Tyne & Wear

Newcastle landlords licensing plan scaled back

Chestnut Avenue, Cowgate Image copyright Google
Image caption Proposed selective licensing areas include Cowgate, Scotswood Village and the East and West ends

A rented housing crackdown has been scaled back after complaints from private landlords.

Newcastle City Council's proposed licensing scheme would have required landlords of 18,500 properties to pay up to £750 or face a heavy penalty.

Opponents said it unfairly targeted private landlords and covered a "disproportionately large" area.

The council said it had listened to concerns raised during consultation "on the scale and size of the scheme".

"The reduction retains the areas with the highest concentration of private rented and issues with housing condition, anti-social behaviour and property management," a spokesman said.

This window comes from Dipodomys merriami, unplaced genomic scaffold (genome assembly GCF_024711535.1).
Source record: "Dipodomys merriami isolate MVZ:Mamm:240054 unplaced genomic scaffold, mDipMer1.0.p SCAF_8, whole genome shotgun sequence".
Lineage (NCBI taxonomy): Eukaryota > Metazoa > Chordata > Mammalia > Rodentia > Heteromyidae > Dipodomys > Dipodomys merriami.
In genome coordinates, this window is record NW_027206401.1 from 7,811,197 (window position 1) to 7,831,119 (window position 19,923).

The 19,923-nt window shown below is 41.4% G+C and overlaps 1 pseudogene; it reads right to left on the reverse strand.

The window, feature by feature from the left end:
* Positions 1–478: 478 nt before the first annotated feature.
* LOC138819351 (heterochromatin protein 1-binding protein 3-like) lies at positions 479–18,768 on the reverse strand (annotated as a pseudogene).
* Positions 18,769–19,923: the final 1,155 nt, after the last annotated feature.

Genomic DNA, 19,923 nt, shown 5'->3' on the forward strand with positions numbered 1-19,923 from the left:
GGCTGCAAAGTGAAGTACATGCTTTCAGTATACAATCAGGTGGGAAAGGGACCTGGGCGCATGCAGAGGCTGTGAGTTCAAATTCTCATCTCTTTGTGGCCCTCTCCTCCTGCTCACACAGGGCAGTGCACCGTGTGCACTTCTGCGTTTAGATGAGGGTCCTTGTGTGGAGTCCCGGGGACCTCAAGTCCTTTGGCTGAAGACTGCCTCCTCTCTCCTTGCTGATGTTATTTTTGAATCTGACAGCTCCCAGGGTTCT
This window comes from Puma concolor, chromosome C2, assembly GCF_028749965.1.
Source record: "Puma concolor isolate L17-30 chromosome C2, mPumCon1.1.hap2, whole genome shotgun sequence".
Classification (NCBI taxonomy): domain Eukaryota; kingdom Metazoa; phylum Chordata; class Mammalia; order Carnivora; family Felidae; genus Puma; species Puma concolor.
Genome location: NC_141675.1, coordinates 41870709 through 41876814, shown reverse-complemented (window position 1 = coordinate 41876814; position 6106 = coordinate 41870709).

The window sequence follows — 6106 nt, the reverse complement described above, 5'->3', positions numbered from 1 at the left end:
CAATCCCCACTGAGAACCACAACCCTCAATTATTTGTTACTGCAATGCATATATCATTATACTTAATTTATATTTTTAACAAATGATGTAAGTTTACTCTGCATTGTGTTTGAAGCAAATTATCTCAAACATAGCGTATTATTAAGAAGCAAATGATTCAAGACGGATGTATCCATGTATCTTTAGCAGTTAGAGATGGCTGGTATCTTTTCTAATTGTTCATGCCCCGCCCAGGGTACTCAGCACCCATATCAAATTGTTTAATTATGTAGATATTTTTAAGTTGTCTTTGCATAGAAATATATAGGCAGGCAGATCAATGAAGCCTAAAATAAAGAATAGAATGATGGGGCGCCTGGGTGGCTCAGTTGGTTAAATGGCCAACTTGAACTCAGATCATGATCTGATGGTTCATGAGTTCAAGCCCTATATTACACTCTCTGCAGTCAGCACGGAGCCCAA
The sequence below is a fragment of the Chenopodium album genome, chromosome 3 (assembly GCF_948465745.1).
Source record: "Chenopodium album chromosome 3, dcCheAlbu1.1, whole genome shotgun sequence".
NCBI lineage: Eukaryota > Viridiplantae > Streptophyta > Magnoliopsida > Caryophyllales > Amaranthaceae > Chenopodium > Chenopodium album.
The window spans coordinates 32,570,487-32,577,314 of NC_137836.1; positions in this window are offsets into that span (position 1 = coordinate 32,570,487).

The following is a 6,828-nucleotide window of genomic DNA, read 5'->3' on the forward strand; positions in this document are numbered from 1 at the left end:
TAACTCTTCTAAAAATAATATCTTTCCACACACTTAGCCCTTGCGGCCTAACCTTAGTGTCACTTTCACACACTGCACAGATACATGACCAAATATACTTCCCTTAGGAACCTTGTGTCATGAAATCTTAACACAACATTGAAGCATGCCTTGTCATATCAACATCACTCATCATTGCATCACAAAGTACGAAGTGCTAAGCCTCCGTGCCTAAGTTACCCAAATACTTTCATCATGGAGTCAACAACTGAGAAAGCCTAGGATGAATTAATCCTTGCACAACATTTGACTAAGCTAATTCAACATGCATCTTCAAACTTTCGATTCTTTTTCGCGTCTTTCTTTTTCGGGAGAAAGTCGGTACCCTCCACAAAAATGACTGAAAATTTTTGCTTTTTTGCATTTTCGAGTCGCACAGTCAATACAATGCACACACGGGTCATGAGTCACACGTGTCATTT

The council is permitted to impose the smaller scheme itself, while the original plan needed approval from the government, according to the Local Democracy Reporting Service.

Problem zones

The authority hopes stricter oversight of irresponsible landlords in problem areas will tackle poor housing standards and reduce anti-social behaviour.

The revised scheme includes 5,500 fewer properties than planned.

So-called "additional licences" will be required for 9,377 shared houses across the city and "selective licences" will be needed for a further 3,664 rented properties in five problem zones - the East End, the West End, Cowgate, Scotswood Village, and Denton Burn.

Two existing selective licensing schemes in South Benwell and Byker will continue until the end of their current finish dates before being reviewed.

More than 24,000 homes in the city are privately let and the council said it received about 1,200 complaints a year.

The authority's cabinet is expected to approve the plans on Monday.

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